New York Times
October 22, 2004
Does President Bush even tip his hat to reality as he goes breezing by?
He often behaves as if he sees - or is in touch with - things that are inaccessible to those who are grounded in the reality most of us have come to know. For example, with more than 1,000 American troops and more than 10,000 Iraqi civilians dead, many people see the ongoing war in Iraq as a disaster, if not a catastrophe. Mr. Bush sees freedom on the march.
Many thoughtful analysts see a fiscal disaster developing here at home, with the president's tax cuts being the primary contributor to the radical transformation of a $236 billion budget surplus into a $415 billion deficit. The president sees, incredibly, a need for still more tax cuts.
The United States was attacked on Sept. 11, 2001, by Osama bin Laden and Al Qaeda. The president responded by turning most of the nation's firepower on Saddam Hussein and Iraq. When Mr. Bush was asked by the journalist Bob Woodward if he had consulted with former President Bush about the decision to invade Iraq, the president replied: "He is the wrong father to appeal to in terms of strength. There is a higher father that I appeal to."
Last week the Jaffee Center for Strategic Studies at Tel Aviv University said in a report:
"During the past year Iraq has become a major distraction from the global war on terrorism. Iraq has now become a convenient arena for jihad, which has helped Al Qaeda to recover from the setback it suffered as a result of the war in Afghanistan. With the growing phenomenon of suicide bombing, the U.S. presence in Iraq now demands more and more assets that might have otherwise been deployed against various dimensions of the global terrorist threat."
There are consequences, often powerful consequences, to turning one's back on reality. The president may believe that freedom's on the march, and that freedom is God's gift to every man and woman in the world, and perhaps even that he is the vessel through which that gift is transmitted. But when he is crafting policy decisions that put people by the hundreds of thousands into harm's way, he needs to rely on more than the perceived good wishes of the Almighty. He needs to submit those policy decisions to a good hard reality check.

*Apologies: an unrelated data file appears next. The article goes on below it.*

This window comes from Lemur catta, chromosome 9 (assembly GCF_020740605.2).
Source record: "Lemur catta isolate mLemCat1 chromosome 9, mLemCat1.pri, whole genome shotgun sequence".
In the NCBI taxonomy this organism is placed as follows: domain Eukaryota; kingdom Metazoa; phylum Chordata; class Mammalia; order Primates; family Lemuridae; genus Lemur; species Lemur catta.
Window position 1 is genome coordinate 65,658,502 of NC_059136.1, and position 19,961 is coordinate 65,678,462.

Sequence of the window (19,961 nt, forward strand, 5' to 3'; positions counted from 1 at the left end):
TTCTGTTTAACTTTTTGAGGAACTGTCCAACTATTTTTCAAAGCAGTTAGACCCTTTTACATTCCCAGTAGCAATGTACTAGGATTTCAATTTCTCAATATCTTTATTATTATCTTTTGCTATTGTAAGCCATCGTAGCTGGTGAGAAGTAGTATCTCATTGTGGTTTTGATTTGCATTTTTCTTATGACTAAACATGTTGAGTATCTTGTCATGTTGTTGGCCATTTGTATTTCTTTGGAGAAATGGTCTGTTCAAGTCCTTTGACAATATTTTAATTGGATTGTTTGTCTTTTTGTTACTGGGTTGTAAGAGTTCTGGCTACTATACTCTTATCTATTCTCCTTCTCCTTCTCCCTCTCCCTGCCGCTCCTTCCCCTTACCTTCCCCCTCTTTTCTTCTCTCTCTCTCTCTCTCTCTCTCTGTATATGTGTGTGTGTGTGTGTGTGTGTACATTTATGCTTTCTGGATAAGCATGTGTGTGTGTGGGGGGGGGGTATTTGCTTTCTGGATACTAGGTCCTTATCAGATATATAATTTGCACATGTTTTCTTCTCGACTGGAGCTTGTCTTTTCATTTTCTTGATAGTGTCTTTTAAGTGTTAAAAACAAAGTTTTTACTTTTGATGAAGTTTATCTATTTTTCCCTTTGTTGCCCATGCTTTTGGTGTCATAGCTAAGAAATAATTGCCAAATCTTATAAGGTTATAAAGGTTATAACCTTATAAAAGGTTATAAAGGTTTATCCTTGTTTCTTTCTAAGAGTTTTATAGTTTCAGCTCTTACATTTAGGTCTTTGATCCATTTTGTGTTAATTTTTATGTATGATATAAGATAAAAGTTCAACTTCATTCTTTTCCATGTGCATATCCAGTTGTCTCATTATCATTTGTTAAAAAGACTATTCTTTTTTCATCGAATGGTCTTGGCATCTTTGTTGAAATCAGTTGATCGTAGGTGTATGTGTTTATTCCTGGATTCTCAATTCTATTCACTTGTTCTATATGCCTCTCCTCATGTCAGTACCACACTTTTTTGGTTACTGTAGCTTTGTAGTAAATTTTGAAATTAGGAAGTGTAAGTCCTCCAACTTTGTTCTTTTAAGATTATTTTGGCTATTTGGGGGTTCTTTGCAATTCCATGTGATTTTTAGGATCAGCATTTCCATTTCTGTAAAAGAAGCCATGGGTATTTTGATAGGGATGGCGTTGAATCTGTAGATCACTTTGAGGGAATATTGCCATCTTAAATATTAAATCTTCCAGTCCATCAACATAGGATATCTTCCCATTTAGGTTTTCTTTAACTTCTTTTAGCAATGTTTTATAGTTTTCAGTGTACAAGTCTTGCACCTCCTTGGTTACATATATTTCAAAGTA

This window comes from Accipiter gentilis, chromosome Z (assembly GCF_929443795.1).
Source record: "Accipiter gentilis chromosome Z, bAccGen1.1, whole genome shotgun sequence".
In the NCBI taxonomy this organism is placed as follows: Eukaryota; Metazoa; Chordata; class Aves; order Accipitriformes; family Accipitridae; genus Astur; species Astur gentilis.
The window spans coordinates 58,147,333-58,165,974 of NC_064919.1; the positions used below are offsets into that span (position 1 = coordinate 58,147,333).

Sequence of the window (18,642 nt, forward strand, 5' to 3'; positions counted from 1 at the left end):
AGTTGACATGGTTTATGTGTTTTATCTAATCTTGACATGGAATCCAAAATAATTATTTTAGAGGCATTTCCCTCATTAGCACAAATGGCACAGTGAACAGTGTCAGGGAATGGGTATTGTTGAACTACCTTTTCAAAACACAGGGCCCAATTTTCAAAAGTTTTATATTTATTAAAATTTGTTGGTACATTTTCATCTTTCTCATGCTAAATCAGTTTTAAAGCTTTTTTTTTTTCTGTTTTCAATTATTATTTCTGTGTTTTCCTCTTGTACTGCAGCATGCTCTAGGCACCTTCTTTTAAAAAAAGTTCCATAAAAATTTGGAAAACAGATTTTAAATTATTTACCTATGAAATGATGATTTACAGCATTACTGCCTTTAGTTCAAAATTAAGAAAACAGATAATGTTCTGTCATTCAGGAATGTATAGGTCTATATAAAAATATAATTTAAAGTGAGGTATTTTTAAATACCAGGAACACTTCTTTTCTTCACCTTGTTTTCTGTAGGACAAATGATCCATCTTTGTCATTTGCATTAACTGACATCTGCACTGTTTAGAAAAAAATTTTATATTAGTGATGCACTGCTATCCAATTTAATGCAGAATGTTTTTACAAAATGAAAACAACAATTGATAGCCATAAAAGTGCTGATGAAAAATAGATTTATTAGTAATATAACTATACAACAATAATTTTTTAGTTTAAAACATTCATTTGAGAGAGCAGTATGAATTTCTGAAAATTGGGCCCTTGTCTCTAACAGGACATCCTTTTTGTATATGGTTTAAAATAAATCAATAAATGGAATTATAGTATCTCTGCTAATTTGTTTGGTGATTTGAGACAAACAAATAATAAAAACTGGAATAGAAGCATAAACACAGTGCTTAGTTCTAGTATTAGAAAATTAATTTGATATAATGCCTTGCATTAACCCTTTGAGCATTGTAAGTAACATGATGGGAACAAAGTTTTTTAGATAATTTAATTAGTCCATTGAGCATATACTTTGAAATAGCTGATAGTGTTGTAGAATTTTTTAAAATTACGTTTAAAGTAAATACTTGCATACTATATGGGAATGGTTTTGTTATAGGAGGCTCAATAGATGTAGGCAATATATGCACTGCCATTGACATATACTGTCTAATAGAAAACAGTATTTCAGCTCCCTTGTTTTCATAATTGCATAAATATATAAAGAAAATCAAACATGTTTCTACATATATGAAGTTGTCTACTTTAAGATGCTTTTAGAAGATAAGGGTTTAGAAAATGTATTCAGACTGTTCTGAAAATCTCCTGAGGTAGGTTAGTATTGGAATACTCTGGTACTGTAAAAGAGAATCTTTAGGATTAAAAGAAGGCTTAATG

Here's one good reason why:
Dr. Gene Bolles spent two years as the chief of neurosurgery at the Landstuhl Regional Medical Center in Germany, which is where most of the soldiers wounded in Iraq are taken. Among his patients was Pfc. Jessica Lynch. In an interview posted this week on the Web site AlterNet.org, Dr. Bolles was asked: "What kind of cases did you treat in Landstuhl? And these were mostly kids, right?"
He said: "Well, I call them that since I'm 62 years old. And they were 18, 19, maybe 21. They all seemed young. Certainly younger than my children. As a neurosurgeon I mostly dealt with injuries to the brain, the spinal cord, or the spine itself. The injuries were all fairly horrific, anywhere from the loss of extremities, multiple extremities, to severe burns. It just goes on and on and on. ... As a doctor myself who has seen trauma throughout his career, I've never seen it to this degree. The numbers, the degree of injuries. It really kind of caught me off guard."
If you're the president and you're contemplating a war in which thousands of deaths and tens of thousands of these kinds of injuries will take place, you have an obligation to seek out the best sources of information and the wisest advice from the widest possible array of counselors. And you have an absolute obligation to exercise sound judgment based upon facts, and not simply faith.
In a disturbing article in last Sunday's New York Times Magazine, the writer Ron Suskind told of a meeting he'd had with a senior adviser to the president. The White House at the time was unhappy about an article Mr. Suskind had written.
According to Mr. Suskind, "The aide said that guys like me were 'in what we call the reality-based community,' which he defined as people who 'believe that solutions emerge from your judicious study of discernible reality.' " The aide told Mr. Suskind, "That's not the way the world really works anymore. We're an empire now, and when we act we create our own reality."
Got that? We may think there are real-world consequences to the policies of the president, real pain and real grief for real people. But to the White House, that kind of thinking is passť. The White House doesn't even recognize that kind of reality.